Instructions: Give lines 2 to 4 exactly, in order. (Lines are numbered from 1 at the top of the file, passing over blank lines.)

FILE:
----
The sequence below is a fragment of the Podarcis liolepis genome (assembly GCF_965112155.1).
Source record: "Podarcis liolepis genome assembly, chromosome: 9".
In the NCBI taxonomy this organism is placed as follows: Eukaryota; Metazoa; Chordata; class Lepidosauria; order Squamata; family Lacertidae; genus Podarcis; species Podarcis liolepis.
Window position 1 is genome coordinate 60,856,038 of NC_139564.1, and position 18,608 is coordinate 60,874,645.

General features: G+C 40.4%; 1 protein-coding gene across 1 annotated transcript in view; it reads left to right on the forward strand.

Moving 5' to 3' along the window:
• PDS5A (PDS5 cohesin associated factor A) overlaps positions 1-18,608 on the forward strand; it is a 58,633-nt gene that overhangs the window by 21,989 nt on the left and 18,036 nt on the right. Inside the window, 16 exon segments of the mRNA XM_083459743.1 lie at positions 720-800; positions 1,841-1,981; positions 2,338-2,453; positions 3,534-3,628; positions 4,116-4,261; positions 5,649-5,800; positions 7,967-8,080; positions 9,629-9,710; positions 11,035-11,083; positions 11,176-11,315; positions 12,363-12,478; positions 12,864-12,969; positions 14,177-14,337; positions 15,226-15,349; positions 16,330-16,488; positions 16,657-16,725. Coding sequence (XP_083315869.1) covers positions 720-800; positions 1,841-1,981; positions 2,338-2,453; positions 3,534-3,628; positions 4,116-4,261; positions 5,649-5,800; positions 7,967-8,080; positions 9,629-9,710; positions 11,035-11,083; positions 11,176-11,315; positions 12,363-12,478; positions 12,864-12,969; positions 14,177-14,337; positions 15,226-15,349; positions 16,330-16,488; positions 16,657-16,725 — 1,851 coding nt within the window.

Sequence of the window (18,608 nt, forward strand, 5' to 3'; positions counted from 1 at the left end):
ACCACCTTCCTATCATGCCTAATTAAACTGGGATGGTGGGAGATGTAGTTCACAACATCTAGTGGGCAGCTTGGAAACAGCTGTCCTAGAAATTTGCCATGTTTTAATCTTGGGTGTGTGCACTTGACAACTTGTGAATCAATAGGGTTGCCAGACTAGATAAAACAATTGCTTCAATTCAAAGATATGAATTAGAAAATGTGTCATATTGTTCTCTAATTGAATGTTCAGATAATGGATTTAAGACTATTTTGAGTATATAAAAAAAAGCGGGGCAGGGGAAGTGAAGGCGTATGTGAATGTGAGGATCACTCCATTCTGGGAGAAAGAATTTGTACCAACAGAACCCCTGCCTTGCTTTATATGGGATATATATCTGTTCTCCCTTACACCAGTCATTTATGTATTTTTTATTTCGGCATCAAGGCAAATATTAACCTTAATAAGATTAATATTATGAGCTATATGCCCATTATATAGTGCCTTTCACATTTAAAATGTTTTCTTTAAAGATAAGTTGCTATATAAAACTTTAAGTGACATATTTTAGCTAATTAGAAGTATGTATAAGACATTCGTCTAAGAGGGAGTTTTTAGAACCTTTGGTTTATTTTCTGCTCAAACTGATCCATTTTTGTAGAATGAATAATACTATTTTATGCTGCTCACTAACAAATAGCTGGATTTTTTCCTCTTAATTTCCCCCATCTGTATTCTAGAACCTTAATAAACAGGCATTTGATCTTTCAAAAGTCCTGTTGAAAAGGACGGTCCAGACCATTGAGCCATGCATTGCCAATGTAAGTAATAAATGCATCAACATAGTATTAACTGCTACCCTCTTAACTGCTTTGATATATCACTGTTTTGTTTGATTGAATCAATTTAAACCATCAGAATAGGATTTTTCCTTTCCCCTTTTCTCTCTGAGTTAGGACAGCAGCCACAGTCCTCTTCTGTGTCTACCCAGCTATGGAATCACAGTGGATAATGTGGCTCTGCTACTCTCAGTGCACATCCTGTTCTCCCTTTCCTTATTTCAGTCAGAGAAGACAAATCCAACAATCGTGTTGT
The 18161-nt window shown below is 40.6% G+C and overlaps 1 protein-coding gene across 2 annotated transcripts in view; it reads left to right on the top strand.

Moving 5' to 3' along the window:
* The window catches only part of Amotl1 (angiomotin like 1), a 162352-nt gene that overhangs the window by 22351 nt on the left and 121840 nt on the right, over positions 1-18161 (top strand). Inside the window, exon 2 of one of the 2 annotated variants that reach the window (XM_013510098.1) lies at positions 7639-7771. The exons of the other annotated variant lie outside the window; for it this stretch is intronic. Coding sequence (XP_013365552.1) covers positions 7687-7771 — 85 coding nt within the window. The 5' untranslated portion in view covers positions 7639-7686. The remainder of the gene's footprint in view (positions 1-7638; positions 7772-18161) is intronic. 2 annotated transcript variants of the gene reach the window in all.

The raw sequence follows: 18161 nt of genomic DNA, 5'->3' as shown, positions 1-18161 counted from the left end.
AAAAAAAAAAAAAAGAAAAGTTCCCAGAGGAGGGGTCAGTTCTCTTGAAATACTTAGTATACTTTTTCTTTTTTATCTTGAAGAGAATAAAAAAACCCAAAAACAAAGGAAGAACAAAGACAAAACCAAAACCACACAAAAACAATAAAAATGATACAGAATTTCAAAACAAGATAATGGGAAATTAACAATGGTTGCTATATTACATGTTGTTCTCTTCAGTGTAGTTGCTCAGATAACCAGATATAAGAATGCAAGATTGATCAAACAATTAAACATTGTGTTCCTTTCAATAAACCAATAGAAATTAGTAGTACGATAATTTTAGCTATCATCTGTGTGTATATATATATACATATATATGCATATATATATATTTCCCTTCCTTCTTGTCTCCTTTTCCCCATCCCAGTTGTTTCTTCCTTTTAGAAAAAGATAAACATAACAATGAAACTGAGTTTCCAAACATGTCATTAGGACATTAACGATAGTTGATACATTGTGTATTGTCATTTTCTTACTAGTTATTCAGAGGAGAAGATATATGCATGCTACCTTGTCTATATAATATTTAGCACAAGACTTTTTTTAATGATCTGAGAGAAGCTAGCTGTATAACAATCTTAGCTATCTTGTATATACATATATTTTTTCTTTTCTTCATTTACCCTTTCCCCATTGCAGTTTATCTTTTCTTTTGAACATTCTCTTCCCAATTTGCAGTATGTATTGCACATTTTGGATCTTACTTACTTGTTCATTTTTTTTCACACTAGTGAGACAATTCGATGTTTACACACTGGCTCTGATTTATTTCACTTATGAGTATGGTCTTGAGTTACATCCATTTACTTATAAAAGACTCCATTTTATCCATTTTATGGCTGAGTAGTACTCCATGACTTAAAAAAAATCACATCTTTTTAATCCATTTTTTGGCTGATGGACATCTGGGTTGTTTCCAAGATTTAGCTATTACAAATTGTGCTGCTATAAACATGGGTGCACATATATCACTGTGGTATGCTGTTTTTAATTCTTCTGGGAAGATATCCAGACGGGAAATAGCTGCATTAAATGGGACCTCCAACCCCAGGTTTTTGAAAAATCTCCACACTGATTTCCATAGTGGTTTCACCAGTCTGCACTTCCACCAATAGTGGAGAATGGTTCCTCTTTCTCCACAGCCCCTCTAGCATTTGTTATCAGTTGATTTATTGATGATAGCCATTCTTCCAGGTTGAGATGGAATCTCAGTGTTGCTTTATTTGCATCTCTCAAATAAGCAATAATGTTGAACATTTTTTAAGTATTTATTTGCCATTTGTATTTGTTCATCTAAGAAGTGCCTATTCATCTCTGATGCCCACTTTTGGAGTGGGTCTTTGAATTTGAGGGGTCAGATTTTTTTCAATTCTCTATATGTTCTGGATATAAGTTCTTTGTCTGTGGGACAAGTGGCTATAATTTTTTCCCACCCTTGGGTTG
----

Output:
Source record: "Podarcis liolepis genome assembly, chromosome: 9".
In the NCBI taxonomy this organism is placed as follows: Eukaryota; Metazoa; Chordata; class Lepidosauria; order Squamata; family Lacertidae; genus Podarcis; species Podarcis liolepis.
Window position 1 is genome coordinate 60,856,038 of NC_139564.1, and position 18,608 is coordinate 60,874,645.